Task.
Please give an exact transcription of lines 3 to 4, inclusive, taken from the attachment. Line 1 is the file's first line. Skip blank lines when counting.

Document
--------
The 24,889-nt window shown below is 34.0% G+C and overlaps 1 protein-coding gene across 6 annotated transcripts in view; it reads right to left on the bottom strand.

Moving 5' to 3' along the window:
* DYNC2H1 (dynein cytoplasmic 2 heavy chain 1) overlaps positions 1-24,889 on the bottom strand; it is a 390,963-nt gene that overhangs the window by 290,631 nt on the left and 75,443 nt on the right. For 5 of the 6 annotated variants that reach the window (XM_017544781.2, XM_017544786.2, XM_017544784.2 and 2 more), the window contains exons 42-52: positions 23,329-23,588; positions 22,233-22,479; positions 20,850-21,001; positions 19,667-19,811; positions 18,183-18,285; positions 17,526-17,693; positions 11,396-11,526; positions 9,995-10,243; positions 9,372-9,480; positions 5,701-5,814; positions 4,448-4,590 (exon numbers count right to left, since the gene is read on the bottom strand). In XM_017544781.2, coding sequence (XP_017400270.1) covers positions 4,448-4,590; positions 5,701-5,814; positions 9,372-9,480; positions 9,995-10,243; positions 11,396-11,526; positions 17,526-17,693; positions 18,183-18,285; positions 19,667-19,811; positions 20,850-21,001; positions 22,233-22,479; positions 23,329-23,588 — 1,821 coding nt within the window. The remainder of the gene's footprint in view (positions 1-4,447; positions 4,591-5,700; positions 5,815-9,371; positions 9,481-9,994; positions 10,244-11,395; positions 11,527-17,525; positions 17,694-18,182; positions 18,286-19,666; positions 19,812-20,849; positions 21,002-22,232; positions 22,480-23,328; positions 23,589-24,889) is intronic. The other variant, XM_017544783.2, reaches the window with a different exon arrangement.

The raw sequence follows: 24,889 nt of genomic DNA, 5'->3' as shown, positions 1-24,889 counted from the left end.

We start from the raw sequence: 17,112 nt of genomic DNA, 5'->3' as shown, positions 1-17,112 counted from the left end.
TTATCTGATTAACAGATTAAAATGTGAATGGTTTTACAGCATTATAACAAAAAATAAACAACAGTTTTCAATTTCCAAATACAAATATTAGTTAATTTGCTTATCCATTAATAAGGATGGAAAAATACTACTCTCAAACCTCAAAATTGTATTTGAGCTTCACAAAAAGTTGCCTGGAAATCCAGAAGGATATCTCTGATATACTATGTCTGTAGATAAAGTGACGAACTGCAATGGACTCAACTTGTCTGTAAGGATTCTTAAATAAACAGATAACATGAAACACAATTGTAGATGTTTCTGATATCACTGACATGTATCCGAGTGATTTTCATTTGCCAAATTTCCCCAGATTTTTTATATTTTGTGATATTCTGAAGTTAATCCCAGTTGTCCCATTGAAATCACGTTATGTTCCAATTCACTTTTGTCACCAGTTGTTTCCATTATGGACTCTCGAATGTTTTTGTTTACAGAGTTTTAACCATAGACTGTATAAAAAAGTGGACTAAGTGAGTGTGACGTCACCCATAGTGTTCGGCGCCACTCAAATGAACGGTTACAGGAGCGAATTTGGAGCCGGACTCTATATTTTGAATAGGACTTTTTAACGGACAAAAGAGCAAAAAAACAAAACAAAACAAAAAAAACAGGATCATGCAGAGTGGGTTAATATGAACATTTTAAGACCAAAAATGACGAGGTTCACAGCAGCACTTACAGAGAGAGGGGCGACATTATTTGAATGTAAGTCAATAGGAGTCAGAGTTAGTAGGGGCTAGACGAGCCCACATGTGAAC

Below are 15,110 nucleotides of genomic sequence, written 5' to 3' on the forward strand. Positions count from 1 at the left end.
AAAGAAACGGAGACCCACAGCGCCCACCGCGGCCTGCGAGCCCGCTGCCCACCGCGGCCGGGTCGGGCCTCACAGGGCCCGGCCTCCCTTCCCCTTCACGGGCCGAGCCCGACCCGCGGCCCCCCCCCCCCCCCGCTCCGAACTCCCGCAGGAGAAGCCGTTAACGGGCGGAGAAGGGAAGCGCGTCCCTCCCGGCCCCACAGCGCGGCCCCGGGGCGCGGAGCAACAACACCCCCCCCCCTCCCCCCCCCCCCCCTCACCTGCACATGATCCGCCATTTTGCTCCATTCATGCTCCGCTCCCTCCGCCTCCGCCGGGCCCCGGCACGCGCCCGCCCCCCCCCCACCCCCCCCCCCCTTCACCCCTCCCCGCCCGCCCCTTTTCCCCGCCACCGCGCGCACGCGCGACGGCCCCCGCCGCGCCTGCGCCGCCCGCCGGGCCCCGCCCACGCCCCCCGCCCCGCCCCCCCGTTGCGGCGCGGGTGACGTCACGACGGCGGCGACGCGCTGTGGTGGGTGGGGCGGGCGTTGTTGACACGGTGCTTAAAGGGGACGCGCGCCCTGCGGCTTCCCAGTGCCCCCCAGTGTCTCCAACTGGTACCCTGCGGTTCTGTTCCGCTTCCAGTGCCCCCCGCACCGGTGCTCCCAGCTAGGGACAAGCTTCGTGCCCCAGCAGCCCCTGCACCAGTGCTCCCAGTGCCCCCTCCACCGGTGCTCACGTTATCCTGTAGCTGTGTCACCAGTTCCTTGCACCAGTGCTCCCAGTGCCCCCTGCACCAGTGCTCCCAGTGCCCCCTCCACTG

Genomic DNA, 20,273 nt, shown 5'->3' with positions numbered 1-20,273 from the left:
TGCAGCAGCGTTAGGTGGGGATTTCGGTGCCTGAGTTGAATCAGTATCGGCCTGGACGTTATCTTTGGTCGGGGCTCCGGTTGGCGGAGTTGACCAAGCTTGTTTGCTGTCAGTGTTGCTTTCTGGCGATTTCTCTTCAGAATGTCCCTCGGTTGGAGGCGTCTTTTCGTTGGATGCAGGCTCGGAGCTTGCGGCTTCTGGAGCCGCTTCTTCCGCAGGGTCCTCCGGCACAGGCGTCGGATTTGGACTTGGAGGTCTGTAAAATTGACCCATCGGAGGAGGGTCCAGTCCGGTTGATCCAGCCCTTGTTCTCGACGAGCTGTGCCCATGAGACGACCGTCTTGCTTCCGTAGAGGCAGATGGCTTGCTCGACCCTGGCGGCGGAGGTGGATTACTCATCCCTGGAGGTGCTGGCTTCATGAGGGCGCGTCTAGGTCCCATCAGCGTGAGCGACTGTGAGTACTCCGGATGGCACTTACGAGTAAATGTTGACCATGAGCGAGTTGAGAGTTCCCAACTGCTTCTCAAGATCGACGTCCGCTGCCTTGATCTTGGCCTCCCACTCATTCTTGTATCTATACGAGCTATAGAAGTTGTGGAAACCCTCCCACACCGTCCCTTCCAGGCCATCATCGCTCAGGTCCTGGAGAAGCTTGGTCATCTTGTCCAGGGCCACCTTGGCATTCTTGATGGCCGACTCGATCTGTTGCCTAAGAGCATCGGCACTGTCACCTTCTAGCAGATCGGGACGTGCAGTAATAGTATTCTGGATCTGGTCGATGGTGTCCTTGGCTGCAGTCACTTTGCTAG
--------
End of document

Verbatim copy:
* DYNC2H1 (dynein cytoplasmic 2 heavy chain 1) overlaps positions 1-24,889 on the bottom strand; it is a 390,963-nt gene that overhangs the window by 290,631 nt on the left and 75,443 nt on the right. For 5 of the 6 annotated variants that reach the window (XM_017544781.2, XM_017544786.2, XM_017544784.2 and 2 more), the window contains exons 42-52: positions 23,329-23,588; positions 22,233-22,479; positions 20,850-21,001; positions 19,667-19,811; positions 18,183-18,285; positions 17,526-17,693; positions 11,396-11,526; positions 9,995-10,243; positions 9,372-9,480; positions 5,701-5,814; positions 4,448-4,590 (exon numbers count right to left, since the gene is read on the bottom strand). In XM_017544781.2, coding sequence (XP_017400270.1) covers positions 4,448-4,590; positions 5,701-5,814; positions 9,372-9,480; positions 9,995-10,243; positions 11,396-11,526; positions 17,526-17,693; positions 18,183-18,285; positions 19,667-19,811; positions 20,850-21,001; positions 22,233-22,479; positions 23,329-23,588 — 1,821 coding nt within the window. The remainder of the gene's footprint in view (positions 1-4,447; positions 4,591-5,700; positions 5,815-9,371; positions 9,481-9,994; positions 10,244-11,395; positions 11,527-17,525; positions 17,694-18,182; positions 18,286-19,666; positions 19,812-20,849; positions 21,002-22,232; positions 22,480-23,328; positions 23,589-24,889) is intronic. The other variant, XM_017544783.2, reaches the window with a different exon arrangement.

The raw sequence follows: 24,889 nt of genomic DNA, 5'->3' as shown, positions 1-24,889 counted from the left end.